Palm Springs

  • 04 Jul - 10 Jul, 2020
  • Mag The Weekly
  • Reviews

Nyles (Andy Samberg) is a nihilistic unpleasant person stuck in Palm Springs for a wedding he really, really doesn’t want to go to, with a girlfriend he really, really doesn’t like. Sarah (Cristin Milioti) is the bride’s sister and maid of honour – and she wants to be there even less. They’re both frustrated screw-ups, unhappy with life and love, and thus naturally drawn to one another.

Let's leap past some fun stuff to the punchline: When we meet Nyles, he has already lived hundreds or thousands of iterations of the day. As he is drawn to Sarah, he swoops over to her and convinces her to sneak off into the hills with him. The next morning, when Nyles awakens to the same sights he's seen countless times, Sarah's having the same experience in another room. She's now trapped in this day as well, and (as will be explained later in the film), she has many more reasons to dread the wedding day than he does. She's furious with Nyles, who eventually calms things down enough to explain he has already tried every possible way to end this phenomenon. "We have no choice," he assures her, but to "learn how to suffer existence." Nyles’s lackadaisical, nothing-matters attitude seems like the only way to survive. But maybe there are life lessons to be learned here.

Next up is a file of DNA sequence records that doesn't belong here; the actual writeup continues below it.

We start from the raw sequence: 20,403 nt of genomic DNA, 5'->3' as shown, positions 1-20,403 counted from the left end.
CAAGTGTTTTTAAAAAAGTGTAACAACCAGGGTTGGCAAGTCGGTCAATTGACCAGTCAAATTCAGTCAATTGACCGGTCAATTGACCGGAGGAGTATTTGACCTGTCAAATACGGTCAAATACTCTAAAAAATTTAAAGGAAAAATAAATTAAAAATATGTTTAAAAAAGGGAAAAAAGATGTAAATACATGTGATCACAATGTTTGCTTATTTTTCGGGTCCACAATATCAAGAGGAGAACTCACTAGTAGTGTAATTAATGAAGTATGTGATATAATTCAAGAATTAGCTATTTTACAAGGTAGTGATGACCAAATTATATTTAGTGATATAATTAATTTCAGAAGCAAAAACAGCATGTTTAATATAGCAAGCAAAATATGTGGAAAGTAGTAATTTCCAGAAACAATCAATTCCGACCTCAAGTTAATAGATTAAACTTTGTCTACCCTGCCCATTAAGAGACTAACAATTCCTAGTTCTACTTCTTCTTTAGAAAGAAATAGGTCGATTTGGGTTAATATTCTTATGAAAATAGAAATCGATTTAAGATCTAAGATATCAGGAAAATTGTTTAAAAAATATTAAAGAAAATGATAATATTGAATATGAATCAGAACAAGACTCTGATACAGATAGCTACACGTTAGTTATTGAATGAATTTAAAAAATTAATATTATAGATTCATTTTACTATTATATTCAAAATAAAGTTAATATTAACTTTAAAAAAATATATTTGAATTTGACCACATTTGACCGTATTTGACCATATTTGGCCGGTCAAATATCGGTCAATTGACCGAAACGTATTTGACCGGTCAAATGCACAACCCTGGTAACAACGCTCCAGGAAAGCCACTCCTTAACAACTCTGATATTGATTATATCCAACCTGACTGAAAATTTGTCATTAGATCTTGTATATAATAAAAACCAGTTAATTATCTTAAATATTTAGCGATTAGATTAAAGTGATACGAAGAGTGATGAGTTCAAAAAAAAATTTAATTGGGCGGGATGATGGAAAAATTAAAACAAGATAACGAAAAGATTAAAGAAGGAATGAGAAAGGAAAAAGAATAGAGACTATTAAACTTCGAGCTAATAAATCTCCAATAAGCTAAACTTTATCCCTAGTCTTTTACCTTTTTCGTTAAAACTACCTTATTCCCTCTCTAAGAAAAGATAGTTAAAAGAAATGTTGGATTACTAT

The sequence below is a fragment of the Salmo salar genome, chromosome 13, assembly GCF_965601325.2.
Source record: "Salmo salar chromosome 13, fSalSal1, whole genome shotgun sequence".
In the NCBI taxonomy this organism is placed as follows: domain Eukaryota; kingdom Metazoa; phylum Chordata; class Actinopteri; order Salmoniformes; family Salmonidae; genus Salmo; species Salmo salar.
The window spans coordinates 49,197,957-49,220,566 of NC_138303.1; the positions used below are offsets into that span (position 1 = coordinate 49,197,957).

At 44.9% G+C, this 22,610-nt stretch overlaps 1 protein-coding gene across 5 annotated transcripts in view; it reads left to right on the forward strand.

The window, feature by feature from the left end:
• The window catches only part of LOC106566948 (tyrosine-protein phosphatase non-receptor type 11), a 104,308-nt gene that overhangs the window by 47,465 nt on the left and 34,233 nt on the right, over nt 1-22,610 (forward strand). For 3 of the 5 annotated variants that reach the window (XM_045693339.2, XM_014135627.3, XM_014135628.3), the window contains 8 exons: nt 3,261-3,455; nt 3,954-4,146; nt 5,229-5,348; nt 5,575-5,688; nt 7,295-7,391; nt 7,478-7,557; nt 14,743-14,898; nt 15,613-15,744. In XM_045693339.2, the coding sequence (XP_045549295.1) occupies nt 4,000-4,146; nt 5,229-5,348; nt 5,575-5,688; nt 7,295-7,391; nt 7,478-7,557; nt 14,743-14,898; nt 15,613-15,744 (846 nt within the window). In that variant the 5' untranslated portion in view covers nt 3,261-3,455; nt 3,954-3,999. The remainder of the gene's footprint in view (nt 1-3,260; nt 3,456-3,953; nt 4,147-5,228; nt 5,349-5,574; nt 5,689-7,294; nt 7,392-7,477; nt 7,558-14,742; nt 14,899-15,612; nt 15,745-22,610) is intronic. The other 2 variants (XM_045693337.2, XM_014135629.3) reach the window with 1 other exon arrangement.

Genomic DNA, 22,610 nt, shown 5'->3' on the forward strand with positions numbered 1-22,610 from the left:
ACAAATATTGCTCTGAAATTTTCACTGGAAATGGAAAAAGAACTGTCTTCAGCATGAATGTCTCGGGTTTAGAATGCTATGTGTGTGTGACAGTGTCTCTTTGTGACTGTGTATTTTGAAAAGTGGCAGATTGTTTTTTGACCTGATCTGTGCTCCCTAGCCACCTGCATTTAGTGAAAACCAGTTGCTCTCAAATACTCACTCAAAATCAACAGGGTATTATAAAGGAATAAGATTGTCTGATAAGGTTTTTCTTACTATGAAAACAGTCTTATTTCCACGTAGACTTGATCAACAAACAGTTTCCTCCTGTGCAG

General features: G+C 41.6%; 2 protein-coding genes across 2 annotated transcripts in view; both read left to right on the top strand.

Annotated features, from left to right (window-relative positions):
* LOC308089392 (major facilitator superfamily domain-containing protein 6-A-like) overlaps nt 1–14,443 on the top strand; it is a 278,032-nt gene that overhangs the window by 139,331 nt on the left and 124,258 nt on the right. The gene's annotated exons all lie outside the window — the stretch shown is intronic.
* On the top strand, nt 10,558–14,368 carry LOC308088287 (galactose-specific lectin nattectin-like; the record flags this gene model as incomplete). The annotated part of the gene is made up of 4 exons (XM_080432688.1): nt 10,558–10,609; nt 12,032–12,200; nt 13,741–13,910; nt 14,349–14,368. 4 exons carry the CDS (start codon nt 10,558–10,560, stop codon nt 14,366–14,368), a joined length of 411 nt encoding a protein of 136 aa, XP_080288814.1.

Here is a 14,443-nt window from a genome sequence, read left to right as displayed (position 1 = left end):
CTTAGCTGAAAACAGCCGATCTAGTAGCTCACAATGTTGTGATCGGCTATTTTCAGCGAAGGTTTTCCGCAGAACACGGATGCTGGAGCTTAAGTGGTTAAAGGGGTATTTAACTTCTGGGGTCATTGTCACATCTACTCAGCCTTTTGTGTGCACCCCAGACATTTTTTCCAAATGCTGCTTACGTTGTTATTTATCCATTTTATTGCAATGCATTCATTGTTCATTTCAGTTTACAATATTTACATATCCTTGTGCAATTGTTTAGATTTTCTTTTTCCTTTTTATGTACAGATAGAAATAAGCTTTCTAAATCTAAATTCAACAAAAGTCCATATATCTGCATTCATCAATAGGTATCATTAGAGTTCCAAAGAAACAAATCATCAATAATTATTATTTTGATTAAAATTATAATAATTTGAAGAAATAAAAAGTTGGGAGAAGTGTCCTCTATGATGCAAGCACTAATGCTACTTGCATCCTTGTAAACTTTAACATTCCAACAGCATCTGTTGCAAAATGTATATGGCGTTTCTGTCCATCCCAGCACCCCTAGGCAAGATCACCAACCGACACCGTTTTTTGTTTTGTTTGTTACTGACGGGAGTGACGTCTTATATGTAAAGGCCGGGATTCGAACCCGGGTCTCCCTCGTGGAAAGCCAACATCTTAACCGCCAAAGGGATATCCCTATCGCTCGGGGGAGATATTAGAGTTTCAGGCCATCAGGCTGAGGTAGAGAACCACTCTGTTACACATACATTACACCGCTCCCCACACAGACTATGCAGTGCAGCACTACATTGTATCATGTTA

To compare Palm Springs to other movies would be to give away the delightful concept, and we don’t want to do that. But we can say it’s a twist on an old comedic formula meant to explore where life’s meaning truly resides, and whether it’s better to take risks in life or just coast along trying to survive.

Palm Springs is not groundbreaking or quite as compulsively quotable as some of Lonely Island’s previous outings. But it is an oddly perceptive effort, a movie that feels primed in particular for millennial audiences just starting to creep toward middle age who are trying to sort out what life really means, and how best to live it. Zinging between humour and poignance with a lot of charm, it achieves in its most insightful moments what comedy does best: Let us laugh at the world a little, by way of learning something about ourselves.